According to “The Effects of Chess Instruction on Academic and Non-Cognitive Outcomes: Field Experimental Evidence from a Developing Country” by Asad Islam, Wang-Sheng Lee, and Aaron Nicholas that chess can help students improve their abilities in math and critical thinking (4). This is very interesting to see how a very well-known board game can help positively affect important mental abilities. Islam, Lee, and Nicholas came to their findings by studying and using data of young students from different schools in Bangladesh, telling how well they perform in some timed cognitive tests, including ones focused on math after taking part in a chess training program (7). Using time and many different schools in this study is definitely a great way of being able to get accurate and diverse results. The findings Islam, Lee, and Nicholas came up with were that chess training they gave to the students mainly helped with their ability to avoid risks and make well thought out risk choices but not enough with improving cognitive abilities on academic tests (21). The meaning of these findings show that the chess program used might not have been enough to show direct results related to academic improvement (21). Being able to help young kids learn to be better with the choices and risks they take is very important to their futures. Some new studies that could be used might be implementing a new chess program or using different programs for students to see which program works best. Also, trying this in other countries or working with older students could be beneficial to the study.
This article titled “The Effects of Chess Instruction on Academic and Non-Cognitive Outcomes: Field Experimental Evidence from a Developing Country” by Asad Islam, Wang-Sheng Lee, and Aaron Nicholas is related to the other academic articles in this synthesis. The relation comes from all the articles featured scientific researchers looking at and communicating the ways chess could potentially benefit one’s mind. There is a specific relation between this article and Abdulhalim Khamidovich Mahmudov’s “Didactic Potential of Chess Game and Its Influence on Student Achievement”. Both articles focus on the exploration of how learning and knowing how to play Chess could help a student improve their studies and cognitive ability. The relation between this article and Gee’s literacy is the researchers “identity kit” in this study is that their Australian and those being researched in the study are from Bangladesh. Also, some students in the study acquired their skills in chess through “acquisition”.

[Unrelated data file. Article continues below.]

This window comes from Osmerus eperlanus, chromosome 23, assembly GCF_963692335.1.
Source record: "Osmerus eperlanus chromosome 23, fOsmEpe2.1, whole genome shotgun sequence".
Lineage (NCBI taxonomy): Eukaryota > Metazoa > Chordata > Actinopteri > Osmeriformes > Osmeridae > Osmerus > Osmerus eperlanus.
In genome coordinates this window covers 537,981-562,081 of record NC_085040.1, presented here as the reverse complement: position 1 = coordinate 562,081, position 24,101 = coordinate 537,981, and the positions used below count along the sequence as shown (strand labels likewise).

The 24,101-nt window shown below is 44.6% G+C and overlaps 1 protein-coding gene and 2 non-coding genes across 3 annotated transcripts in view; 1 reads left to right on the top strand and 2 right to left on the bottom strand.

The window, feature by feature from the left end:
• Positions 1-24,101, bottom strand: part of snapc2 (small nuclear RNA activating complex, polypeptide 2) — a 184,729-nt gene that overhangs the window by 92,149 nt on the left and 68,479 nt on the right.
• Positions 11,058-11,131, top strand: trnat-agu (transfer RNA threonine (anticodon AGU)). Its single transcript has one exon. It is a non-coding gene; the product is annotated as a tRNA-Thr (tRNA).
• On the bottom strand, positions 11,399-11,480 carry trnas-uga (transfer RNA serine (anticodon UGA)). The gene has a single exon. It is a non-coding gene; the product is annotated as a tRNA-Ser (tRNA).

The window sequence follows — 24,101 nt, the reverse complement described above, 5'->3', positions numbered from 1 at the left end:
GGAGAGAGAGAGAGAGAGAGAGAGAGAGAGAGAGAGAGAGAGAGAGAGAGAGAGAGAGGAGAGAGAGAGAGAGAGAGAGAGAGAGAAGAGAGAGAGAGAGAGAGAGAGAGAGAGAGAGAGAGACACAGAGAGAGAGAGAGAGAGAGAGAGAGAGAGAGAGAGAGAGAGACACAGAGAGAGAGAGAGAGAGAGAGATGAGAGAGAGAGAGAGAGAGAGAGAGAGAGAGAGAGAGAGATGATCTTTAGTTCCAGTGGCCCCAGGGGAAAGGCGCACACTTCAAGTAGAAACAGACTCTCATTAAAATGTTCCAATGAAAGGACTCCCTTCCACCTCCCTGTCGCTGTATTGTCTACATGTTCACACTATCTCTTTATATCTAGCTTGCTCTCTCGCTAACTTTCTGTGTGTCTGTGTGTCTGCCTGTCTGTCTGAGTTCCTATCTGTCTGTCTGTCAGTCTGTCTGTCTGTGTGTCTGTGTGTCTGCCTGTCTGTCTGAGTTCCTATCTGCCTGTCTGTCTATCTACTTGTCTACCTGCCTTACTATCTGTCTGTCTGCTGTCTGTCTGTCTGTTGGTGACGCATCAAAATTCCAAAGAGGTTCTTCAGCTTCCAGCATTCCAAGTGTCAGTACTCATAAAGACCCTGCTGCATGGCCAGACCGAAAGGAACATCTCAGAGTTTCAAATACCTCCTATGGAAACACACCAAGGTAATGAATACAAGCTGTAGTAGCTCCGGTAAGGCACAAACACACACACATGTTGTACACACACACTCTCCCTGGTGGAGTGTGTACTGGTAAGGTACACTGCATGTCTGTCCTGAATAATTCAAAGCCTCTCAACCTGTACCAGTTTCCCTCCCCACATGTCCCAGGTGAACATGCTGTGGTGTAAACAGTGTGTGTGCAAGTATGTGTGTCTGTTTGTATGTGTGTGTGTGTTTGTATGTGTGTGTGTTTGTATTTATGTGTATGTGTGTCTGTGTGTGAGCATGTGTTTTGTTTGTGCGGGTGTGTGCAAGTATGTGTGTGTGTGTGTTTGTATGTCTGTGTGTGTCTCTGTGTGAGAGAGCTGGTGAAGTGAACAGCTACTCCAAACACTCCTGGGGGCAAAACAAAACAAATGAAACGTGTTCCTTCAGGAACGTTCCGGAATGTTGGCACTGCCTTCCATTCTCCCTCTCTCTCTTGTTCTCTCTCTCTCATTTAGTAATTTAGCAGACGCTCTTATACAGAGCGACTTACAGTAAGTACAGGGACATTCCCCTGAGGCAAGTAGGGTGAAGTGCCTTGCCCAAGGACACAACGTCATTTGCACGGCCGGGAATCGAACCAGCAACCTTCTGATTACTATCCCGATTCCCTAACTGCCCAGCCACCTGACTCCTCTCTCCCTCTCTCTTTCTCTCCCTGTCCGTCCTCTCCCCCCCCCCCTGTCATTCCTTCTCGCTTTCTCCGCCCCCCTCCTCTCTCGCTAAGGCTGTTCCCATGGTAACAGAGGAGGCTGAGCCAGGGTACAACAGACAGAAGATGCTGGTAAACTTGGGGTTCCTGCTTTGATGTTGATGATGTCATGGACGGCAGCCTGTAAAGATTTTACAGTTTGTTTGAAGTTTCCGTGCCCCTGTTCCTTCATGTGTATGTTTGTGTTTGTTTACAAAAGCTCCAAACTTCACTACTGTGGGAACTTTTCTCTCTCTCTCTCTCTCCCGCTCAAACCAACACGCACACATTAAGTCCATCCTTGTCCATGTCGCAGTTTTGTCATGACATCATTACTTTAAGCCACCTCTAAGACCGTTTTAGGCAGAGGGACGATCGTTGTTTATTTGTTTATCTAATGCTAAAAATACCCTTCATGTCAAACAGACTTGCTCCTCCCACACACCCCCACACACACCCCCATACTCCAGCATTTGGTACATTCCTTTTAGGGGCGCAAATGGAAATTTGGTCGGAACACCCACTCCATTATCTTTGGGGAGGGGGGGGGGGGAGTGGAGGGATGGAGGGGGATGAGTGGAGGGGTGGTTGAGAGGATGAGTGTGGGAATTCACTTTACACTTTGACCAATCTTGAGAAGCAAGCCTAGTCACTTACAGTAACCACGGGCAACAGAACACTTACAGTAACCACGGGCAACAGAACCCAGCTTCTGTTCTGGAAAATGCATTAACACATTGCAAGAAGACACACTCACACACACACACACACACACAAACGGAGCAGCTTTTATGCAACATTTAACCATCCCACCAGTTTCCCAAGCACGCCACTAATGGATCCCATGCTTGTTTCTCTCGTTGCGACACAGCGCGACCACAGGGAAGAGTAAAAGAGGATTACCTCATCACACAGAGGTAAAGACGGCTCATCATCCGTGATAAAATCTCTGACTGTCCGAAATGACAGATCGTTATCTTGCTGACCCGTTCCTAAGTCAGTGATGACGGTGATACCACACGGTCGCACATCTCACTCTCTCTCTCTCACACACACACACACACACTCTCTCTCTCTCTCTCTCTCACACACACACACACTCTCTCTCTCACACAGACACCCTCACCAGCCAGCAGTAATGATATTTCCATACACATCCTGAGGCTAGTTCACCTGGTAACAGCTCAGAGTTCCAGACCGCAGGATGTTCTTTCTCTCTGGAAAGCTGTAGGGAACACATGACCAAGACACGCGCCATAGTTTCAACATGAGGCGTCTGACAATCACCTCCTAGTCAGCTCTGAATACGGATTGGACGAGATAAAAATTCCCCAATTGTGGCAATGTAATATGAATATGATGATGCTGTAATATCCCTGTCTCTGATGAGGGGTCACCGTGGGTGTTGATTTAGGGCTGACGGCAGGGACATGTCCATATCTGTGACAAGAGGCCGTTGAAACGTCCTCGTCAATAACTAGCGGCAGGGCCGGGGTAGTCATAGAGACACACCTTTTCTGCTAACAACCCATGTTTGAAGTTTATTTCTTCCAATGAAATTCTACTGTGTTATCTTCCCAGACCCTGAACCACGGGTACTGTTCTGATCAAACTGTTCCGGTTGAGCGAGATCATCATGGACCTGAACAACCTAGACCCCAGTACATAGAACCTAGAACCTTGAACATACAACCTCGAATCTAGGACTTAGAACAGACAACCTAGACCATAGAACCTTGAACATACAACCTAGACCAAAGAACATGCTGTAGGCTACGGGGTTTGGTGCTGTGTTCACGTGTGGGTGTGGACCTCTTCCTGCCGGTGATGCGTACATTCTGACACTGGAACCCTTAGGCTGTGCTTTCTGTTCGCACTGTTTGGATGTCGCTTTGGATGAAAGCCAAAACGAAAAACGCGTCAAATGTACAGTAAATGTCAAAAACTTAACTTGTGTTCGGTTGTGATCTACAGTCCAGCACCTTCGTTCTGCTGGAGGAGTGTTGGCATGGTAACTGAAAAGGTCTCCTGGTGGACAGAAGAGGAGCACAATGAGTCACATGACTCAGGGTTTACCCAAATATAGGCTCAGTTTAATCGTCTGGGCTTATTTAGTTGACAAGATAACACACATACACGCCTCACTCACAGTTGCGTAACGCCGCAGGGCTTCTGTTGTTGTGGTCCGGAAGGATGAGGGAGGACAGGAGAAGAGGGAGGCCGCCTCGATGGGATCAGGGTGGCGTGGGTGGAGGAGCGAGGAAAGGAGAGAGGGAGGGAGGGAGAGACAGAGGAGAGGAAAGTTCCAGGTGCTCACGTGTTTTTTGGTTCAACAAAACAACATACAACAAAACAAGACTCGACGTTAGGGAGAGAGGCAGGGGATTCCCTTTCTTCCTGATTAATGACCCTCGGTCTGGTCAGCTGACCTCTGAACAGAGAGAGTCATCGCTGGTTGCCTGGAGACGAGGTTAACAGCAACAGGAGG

Overall, the academic articles in this synthesis have shown that the game of chess can be used in academic research. Specifically, the articles have shown research into how chess could have a great impact on our mental capabilities. Also, the terms used in Gee’s “What is Literacy” can be applied to the academic articles because of their close relation between each other. In conclusion, teaching students how to play chess and showing chess players different psychological exercises could be very beneficial to them.
Gee, James. “What is Literacy” Journal of Education, Volume 171, Number 1, November 1, 1989, pp 18-25. https://academic.jamespaulgee.com/publications/ Accessed 8 February 2021.
Islam, Asadul, et al. “The Effects of Chess Instruction on Academic and Non-Cognitive Outcomes: Field Experimental Evidence from a Developing Country” IZA Discussion Papers, No. 12550, August 2019.
https://www.iza.org/publications/dp/12550/the-effects-of-chess-instruction-on-academic-and-non-cognitive-outcomes-field-experimental-evidence-from-a-developing-country Accessed 16 February 2021.
Mahmudov, Abdulhalim Khamidovich, et al. “Didactic Potential of Chess Game and Its Influence on Student Achievement” PalArch’s Journal of Archaeology of Egypt / Egyptology, vol. 17, no. 6, Nov 2020. https://archives.palarch.nl/index.php/jae/article/view/2804 Accessed 16 February 2021.
Sole, Silvia, et al. “Effects of mindfulness- and acceptance-based interventions on performance and psychological variables in chess: a systematic review” ResearchGate, January 2021. https://www.researchgate.net/publication/348192285_Effects_of_mindfulness-_and_acceptance-based_interventions_on_performance_and_psychological_variables_in_chess_A_systematic_review Accessed 16 February 2021.